There is this existential question that runs through my head — if the human body replaces all of its cells within a span of 7 years, am I really the same person who did something 7 years ago? I ask this question not just from a statute of limitations perspective, but also from a philosophical question — what makes something a new thing versus just a modified version of the original? To wit, is this next car actually a Camaro, or a tube frame chassis race car with a Camaroish body on top? Find this 1971 Chevrolet Camaro offered for $18,950 in Temecula, CA via craigslist.
In all my years to automotive meandering, I’ve never owned a Beetle. But if I did, it would look something like this next thing. I don’t mind the drop spindle look, the roof rack is ready for a Christmas tree, and the 10-foot paint doesn’t scare me in the least. But I’d probably end up installing a 2500 cc stroker motor, hacking off the fenders, and turning it into a Baja Bug before crashing it in the desert…so it’s probably best that I’ve never owned a Beetle. Find this 1966 Volkswagen Beetle offered for $5800 in Sacramento, CA via craigslist.
The series 1 Jaguar XJ was built from 1968 through 1973 with a standard inline-6 engine and an optional V12 (introduced for the 1972 model year). The XJ12 was the “fastest” 4-door car in the world when it was introduced, but keeping one running will make you the “brokest” person on your block…so…swap in a Chevy V8 and cruise into the sunset…or until you IROC V8 siezes and then sell it for pocket change. Find this 1970 Jaguar XJ V8 Swap offered for $2000 in Albany, NY via craigslist.
If you see this next car and get a primordial tingling of deja vu…you might be right, because we’ve featured this car before…and not just another Falcon Caribbean kit car, but this exact Falcon Caribbean was featured in a “what am I?” post in 2014. It is, unfortunately, still in the same semi-finished state as before and the Ford Anglia chassis (probably not the Austin 7 as specified by the seller) is not entirely sorted under the fiberglass body. Get it for cheap, store it, don’t actually do anything to it, and then sell for the same price a few years later. Sounds like a recipe for success. Find this 1959 Falcon Caribbean offered for $7800 via facebag monsterbook.
The first generation Opel Manta (It is known as a Manta A to the Mantites around the globe) was a clean and simple two-door fastback that shared a chassis and oily bits with the Opel Ascona sedan platform. The Opel marque may have been controlled the giant General Motors monster, but the Manta was a decidedly European machine, with a small cam-in-head inline-4 cylinder engine pushing power to the rear wheels. The Opel brand ended up being a flop in North America, but it wasn’t the Manta’s fault, it was the fault of the bean counters at GM who decided to shove Opels in to the back of Buick dealerships, which sealed their fate before they first appeared on our shores. Find this 1975 Opel Manta offered for $13,500 in Suffolk, NY via craigslist. Tip from FuelTruck.
It is Thursday, so that means time for something wacky. Wacky Thursdays, we call ’em. And there isn’t much more wacky than an early 70s vintage electric golf cart that some nut decided could be an enclosed car. This one doesn’t have a license plate, but this Kelsen appears to have lights and turn signals and all the things necessary to drive on the street if you one was daring. You’d probably be quicker walking, but the glass enclosure should keep you free from the COVID infected spittle of the other people on the sidewalk. Find this 1972 Kelsen Sports Rider offered for $3,500 in Monterey, CA via craigslist. Tip from Rock On!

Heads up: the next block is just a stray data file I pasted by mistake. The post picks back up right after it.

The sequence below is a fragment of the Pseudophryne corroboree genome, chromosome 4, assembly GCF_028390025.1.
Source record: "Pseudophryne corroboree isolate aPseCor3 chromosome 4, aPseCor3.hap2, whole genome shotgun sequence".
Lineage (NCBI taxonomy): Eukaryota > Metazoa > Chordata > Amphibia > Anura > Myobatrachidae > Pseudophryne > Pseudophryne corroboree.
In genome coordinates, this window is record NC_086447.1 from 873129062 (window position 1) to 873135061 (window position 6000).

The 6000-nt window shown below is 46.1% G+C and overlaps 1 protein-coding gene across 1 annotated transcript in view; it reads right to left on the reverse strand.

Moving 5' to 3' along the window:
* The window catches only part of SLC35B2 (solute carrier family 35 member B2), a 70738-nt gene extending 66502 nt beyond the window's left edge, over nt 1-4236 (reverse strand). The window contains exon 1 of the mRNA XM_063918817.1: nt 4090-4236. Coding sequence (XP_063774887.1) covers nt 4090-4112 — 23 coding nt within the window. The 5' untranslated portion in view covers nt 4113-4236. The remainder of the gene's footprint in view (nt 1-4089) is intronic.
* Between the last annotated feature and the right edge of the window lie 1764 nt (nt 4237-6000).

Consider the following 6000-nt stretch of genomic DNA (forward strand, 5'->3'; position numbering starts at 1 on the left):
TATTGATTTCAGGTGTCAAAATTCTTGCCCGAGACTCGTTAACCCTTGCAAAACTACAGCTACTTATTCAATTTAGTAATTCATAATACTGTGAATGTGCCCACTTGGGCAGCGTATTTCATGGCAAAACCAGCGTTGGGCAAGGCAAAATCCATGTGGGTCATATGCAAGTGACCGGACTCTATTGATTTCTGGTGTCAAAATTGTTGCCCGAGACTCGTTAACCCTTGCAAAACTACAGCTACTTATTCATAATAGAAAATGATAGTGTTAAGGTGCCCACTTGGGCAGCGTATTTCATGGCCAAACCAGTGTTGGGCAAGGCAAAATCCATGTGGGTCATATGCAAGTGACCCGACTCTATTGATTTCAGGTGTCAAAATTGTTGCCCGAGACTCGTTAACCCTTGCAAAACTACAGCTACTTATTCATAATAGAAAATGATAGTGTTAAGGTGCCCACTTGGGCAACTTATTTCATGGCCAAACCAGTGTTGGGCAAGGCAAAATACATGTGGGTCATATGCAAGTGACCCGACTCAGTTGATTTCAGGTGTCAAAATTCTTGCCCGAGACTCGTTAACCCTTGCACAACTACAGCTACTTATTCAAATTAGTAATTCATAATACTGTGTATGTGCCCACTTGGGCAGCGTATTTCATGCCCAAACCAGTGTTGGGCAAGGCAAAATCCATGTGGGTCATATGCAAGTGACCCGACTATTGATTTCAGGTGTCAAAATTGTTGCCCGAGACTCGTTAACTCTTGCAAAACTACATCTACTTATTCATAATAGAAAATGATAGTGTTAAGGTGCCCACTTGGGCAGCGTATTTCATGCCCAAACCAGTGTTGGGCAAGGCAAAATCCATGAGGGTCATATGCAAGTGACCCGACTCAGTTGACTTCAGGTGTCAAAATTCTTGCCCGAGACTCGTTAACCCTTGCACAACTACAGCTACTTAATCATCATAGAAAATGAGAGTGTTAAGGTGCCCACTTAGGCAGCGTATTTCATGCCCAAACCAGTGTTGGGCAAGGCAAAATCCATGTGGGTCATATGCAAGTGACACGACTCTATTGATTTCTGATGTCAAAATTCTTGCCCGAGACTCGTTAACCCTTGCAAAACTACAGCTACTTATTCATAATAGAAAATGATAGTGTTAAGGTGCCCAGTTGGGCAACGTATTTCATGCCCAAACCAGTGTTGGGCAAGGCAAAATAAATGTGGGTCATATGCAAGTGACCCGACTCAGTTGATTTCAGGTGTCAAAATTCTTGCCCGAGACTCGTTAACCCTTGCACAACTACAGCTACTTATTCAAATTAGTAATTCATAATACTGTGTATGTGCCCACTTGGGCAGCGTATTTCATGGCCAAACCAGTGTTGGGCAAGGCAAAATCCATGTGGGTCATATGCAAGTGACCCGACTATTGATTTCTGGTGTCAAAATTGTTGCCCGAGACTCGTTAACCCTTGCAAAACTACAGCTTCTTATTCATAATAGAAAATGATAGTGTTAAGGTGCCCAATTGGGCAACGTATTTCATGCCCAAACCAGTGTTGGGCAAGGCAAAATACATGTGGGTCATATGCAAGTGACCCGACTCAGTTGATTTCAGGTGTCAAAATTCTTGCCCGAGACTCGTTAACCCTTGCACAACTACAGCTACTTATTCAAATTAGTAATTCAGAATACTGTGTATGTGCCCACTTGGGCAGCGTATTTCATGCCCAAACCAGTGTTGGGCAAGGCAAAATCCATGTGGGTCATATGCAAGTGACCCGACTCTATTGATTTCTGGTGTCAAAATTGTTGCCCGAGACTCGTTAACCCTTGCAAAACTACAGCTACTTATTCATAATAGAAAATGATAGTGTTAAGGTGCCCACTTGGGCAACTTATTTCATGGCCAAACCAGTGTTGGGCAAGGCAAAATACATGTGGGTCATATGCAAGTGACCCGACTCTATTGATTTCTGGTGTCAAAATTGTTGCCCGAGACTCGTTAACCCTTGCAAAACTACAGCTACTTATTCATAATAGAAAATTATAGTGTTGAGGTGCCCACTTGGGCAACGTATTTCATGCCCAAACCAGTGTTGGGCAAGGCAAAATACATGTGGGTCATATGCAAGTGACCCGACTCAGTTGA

If a 1965 isn’t the best year for automobiles of all time, then I don’t know what year is better. Take this next car, it is a Buick Skylark that still has a reasonable curb weight and clean styling (later A-Body Buicks were heavier and chunkier) but is modern enough that you don’t have to deal with wacky engineering like a late ’50s car or complex emissions equipment like ’70s junk. It should have seat belts and with the addition of dual-circuit master cylinder (and discs up front) it should be totally drivable in 2020 or 2050 or 2065. Try that with a car from any other year. Find this 1965 Buick Skylark offered for $10,900 in La Mesa, CA via craigslist.
I’ve never owned one, but have had the opportunity to go for a ride and drive a Lotus Caterham Seven (this was a late model kit car with a 300 horsepower turbo 4-cylinder modern engine) and it was exhilarating to say the least. No, it was terrifying, as a passenger or as a driver. But that was a kit car, and I prefer my cars to come with some history, some patina, some sweat equity needed, like this 1971 Lotus Seven S4 offered for $10,500 in Southeastern Arizona via craigslist.
The London Black cab is a dying thing. The strange looking hacks zipping through tight streets are as much a symbol of London as the Tower Bridge or Big Ben…and certainly more iconic than the big Ferris wheel of blimps that blights the view of the Thames these days. Regardless, the crunch of low cost alternatives like Uber/Lyft, autonomous driving, pollution, and the fact that black cabs are based on a chassis older than a ’57 Chevy means that there is an asteroid with their name on it headed toward London now. Find this 1967 Austin FX4 Taxi offered for $10,900 in Sacramento, CA via craigslist.
The Lotus Elite had the distinct honor of being the world’s most expensive 4-cylinder powered vehicle when it was launched in 1974. The fiberglass body mounted on a steel backbone chassis was an evolution of the Europa…but it took a turn in the other direction by being front-engine. The end result is a car that isn’t quite as mid-engine tight as the Europa, but with engine bay room that makes it way easier to convert into a V8 powered beast. Find this 1978 Lotus Elite offered for $6,500 in Lexington, SC via craigslist. Tip from Rock On!